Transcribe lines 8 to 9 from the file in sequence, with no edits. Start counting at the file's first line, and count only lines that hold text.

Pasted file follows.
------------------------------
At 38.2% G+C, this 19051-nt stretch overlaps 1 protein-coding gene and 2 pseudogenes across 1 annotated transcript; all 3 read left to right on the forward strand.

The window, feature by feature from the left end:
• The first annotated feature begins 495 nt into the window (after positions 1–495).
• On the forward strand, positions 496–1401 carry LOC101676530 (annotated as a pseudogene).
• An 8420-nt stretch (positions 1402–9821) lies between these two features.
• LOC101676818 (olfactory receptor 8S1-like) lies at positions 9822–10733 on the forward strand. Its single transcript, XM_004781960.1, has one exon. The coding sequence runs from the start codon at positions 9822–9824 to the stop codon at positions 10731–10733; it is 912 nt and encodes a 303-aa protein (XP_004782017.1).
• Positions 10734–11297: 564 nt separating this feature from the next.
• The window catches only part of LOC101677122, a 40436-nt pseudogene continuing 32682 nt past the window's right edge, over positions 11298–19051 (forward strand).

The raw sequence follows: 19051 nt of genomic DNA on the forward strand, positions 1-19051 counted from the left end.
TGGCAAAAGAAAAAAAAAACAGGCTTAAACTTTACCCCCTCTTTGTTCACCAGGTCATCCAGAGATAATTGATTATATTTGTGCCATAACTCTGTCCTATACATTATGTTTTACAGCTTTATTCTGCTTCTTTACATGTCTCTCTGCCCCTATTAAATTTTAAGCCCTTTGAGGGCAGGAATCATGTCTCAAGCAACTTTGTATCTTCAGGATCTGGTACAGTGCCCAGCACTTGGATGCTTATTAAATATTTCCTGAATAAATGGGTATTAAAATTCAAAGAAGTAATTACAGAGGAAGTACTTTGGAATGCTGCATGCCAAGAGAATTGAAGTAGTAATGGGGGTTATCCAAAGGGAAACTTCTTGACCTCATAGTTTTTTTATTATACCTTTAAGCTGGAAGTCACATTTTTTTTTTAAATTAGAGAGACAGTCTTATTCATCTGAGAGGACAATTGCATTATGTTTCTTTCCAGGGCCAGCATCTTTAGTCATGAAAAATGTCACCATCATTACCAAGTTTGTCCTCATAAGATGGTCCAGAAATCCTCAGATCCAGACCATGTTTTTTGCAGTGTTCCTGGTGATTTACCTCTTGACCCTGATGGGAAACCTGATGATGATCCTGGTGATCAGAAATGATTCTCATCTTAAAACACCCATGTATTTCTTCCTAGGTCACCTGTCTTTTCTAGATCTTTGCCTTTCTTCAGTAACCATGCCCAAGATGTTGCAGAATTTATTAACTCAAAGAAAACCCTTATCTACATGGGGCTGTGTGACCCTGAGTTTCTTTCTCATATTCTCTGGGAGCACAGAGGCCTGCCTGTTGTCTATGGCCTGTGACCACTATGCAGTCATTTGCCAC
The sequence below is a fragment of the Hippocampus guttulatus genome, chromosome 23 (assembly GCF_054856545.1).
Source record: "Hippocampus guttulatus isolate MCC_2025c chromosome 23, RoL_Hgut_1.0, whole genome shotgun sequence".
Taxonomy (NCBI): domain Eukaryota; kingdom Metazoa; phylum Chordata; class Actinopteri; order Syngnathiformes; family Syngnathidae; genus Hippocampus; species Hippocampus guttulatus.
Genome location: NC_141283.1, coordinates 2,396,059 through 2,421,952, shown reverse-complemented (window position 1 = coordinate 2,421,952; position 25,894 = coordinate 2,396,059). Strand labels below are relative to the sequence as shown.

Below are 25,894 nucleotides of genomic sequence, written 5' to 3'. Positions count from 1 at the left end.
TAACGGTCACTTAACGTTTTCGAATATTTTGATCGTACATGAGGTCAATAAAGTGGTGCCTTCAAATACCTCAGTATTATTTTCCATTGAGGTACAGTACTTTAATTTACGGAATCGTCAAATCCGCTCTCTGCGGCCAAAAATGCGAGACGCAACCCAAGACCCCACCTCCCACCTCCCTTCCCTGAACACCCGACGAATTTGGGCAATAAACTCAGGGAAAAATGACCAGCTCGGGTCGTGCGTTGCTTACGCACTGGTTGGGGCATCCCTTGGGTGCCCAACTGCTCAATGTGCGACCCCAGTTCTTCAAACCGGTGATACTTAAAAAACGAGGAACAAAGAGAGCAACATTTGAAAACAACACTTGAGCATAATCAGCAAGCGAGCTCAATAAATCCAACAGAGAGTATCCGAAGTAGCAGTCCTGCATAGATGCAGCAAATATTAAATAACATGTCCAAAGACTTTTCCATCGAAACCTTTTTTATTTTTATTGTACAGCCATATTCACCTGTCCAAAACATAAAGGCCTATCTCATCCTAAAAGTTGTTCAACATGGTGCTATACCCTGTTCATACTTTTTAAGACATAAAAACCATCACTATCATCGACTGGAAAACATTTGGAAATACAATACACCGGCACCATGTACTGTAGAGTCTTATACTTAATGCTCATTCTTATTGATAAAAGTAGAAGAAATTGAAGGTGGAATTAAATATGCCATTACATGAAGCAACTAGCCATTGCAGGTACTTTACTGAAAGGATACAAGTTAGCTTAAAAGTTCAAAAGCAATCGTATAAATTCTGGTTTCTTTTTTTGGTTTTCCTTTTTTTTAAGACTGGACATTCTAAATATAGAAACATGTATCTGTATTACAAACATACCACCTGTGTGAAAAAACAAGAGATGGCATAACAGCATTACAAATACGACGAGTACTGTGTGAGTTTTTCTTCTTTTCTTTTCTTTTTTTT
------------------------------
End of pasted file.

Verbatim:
• The window catches only part of LOC101677122, a 40436-nt pseudogene continuing 32682 nt past the window's right edge, over positions 11298–19051 (forward strand).

The raw sequence follows: 19051 nt of genomic DNA on the forward strand, positions 1-19051 counted from the left end.